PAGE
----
Review of 'Ebony and Crystal', by Clark Ashton Smith

H.P Lovecraft

1Between the urbane sterilities of our bearded Brahmins and the psycho-analytical clinics of our younger intellectuals, American poetry fares badly indeed; a condition expressed with melancholy force by George Sterling in his introduction to the third book of verses from Clark Ashton Smith. More truly sensitive to the wilder dreams of men, and more sublimely cosmic in his imaginative sweep of fancy's chartless chaos than any native versifier since Poe, Mr. Smith has remained in relative obscurity outside his Californian domain because of a public trained to distrust beauty and the adventure of the spirit.

Ebony and Crystal is an artist's intrepid repudiation of the world of trolleys and cash-registers, Freudian complexes and Binet-Simon tests, for realms of exalted and iridescent strangeness beyond space and time yet real as any reality because dreams have made them so. Mr. Smith has escaped the fetish of life and the world, and glimpsed the perverse, titanic beauty of death and the universe; taking infinity as his canvas and recording in awe the vagaries of suns and planets, gods, and daemons, and blind amorphous horrors that haunt gardens of polychrome fungi more remote than Algol and Achernar. It is a cosmos of vivid flame and glacial abysses that he celebrates, and the colorful luxuriance with which he peoples it could be born from nothing less than sheer genius.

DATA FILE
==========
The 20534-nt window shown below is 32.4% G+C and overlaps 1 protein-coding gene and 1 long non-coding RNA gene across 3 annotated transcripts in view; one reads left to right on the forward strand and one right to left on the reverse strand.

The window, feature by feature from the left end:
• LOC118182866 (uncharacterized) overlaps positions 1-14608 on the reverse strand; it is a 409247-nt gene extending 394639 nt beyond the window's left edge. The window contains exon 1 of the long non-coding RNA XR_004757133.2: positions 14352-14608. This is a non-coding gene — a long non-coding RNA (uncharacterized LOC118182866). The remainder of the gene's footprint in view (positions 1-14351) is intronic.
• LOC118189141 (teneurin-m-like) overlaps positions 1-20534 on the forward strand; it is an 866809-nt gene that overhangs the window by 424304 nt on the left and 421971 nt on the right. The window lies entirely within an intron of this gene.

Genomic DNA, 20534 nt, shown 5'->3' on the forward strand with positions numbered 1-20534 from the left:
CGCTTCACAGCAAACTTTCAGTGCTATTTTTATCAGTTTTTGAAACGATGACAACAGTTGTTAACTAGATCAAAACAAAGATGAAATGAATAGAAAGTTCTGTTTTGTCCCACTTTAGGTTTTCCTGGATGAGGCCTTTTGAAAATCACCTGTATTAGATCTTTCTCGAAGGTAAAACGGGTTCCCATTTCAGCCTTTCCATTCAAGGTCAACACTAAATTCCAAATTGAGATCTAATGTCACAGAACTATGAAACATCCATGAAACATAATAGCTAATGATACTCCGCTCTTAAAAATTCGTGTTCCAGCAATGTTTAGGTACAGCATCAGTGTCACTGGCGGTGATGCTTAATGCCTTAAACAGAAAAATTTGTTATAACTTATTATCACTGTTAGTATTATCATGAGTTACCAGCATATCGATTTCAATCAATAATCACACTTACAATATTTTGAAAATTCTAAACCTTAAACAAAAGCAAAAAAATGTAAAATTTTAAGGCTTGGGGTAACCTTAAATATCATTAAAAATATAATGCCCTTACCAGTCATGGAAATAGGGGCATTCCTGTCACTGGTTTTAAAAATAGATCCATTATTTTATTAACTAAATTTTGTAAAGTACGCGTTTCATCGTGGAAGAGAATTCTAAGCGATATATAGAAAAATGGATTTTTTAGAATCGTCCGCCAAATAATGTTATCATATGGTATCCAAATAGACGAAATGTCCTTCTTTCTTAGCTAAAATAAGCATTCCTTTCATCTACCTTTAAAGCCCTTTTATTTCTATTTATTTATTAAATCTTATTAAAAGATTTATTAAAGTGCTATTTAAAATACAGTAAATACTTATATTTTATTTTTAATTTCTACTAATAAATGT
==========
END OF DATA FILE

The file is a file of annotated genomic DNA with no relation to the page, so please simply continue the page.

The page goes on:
The summation of Mr. Smith's exotic vision is perhaps attained in the long phantasmal procession of blank verse pentameters entitled, "The Hashish-Eater; or, the Apocalypse of Evil." In this frenzied plunge through nameless gulfs of interstellar terror the Californian presents a narcotic pageant of poisonous vermilious and paralysing shadows whose content is equalled only by its verbal medium; a medium involving one of the most opulent and fastidiously choice vocabularies ever commanded by a writer of English.

Mr. Smith, born in 1893, was the author of an amazing volume at nineteen. He has kept faithful to the splendour that knows no shackles, and whether in his cosmic orgies or his simpler love-poems has always fulfilled the Cabellian aspiration-"to write perfectly of beautiful happenings."


  1. "H. P. Lovecraft is giving me a send-off in some amateur magazine; but he seems to care only for the demonical and horrific" (CAS-GS, Dec. 11, 1923). Thanks to S. T. Joshi for the original text.

From: L'Alouette: A Magazine of Verse, volume 1, number 1, January 1924, pp. 20-21:
Source and Footnotes: Scott Connors

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